If you don’t pay your taxes - you may have your passport revoked. That is the premise of a new law Congress seems likely to enact next month. The legislation also seeks to deny the issuance of new passports to those who owe money to Uncle Sam.
The new law should take effect in January and it authorizes the State Department to prevent American citizens with “seriously delinquent” tax debt from getting new passports as well as to rescind existing passports of individuals with the same issue. The Internal Revenue Service (IRS) will compile the list of affected taxpayers.
Both the House of Representatives and the Senate passed similar versions of the rule which is part of the larger highway-funding bill, H.R. 22. The entire bill is now before a conference committee and Congress should pass the legislation early next month.
The passport provision will apply if a taxpayer is laden with at least a $50,000 IRS lien or levy. A lien is essentially a red flag to a person’s creditors, while a levy authorizes the IRS to seize a person’s assets. The provision will not apply if a taxpayer is in the process of working with the IRS to resolve a tax debt - either by contesting the collection or by paying owed taxes through an installment plan.
There is a provision of the rule authorizing the State Department to issue a passport in an emergency or for “humanitarian reasons.”
If enacted as it is now written, the law will take effect January 1 and it will apply to tax debts already in existence. The Joint Committee on Taxation estimates that the new rule will raise $398 million over 10 years.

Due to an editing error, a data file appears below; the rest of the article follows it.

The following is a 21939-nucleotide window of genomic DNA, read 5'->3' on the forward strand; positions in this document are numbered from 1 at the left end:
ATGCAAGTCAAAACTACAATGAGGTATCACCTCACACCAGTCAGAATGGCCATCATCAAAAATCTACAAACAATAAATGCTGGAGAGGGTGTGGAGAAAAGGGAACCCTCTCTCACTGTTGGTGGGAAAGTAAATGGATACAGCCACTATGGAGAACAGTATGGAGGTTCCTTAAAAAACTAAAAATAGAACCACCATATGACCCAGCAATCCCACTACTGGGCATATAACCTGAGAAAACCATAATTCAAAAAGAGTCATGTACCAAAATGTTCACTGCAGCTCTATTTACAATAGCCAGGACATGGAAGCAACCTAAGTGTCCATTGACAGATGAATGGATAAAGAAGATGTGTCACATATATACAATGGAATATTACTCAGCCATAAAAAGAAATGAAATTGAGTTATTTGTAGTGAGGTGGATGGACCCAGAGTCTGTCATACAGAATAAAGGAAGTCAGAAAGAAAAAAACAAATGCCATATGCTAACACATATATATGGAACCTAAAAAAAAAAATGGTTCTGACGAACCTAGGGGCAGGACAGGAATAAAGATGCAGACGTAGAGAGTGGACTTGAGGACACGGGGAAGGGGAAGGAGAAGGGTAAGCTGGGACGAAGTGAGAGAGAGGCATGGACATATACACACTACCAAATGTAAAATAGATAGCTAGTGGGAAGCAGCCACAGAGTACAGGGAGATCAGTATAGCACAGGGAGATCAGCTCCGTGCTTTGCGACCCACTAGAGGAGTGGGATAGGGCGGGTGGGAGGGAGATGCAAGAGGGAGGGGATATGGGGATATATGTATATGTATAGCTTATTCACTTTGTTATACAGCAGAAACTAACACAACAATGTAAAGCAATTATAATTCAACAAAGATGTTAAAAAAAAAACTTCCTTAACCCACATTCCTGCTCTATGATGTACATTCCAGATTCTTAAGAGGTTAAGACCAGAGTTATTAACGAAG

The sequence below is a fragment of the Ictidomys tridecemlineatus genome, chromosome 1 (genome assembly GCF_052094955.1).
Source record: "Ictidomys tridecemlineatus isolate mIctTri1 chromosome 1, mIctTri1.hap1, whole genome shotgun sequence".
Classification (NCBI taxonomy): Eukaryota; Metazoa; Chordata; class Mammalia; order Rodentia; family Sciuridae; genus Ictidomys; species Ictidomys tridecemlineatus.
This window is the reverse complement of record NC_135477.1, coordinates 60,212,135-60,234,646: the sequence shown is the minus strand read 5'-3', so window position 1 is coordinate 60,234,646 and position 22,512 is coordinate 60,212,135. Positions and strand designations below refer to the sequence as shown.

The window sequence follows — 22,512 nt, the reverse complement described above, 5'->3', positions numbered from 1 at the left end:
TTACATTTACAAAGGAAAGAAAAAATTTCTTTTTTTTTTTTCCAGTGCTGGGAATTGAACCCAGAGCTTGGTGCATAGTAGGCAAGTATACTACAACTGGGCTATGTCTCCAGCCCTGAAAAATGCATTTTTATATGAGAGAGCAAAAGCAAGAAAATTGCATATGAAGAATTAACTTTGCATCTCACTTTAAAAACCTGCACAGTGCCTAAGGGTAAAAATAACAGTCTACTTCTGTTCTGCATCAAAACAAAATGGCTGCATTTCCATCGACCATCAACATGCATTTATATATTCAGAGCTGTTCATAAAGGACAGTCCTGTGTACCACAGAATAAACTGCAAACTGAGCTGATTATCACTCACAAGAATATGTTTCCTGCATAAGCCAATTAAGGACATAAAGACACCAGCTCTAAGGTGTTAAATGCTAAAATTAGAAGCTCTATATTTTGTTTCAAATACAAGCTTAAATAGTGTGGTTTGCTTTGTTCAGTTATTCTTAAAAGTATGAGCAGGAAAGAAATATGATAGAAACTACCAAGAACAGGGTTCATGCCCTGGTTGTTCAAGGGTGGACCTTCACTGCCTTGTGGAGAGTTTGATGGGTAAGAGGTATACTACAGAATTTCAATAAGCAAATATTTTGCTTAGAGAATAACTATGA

David Kautter, a partner at the RSM accounting firm noted that, “If this bill becomes law, it will be imperative for Americans traveling abroad or living abroad to pay attention to IRS notices - assuming they receive them.”
Critics of the rule argue that over seven million American citizens live abroad and need their passports for many essential purposes, including residency permits and work visas. These people may also not be receiving mail from the IRS.
Charles Bruce, an American lawyer who advises the group, American Citizens Abroad, stated that, “Americans abroad need their passports for many routine activities of daily life, such as banking, registering in a hotel, or registering a child for school, and mistakes could be disastrous.”
Mr. Bruce noted that, “IRS data systems aren’t designed to accommodate the different styles of international addresses, which can cause notices to be undeliverable.”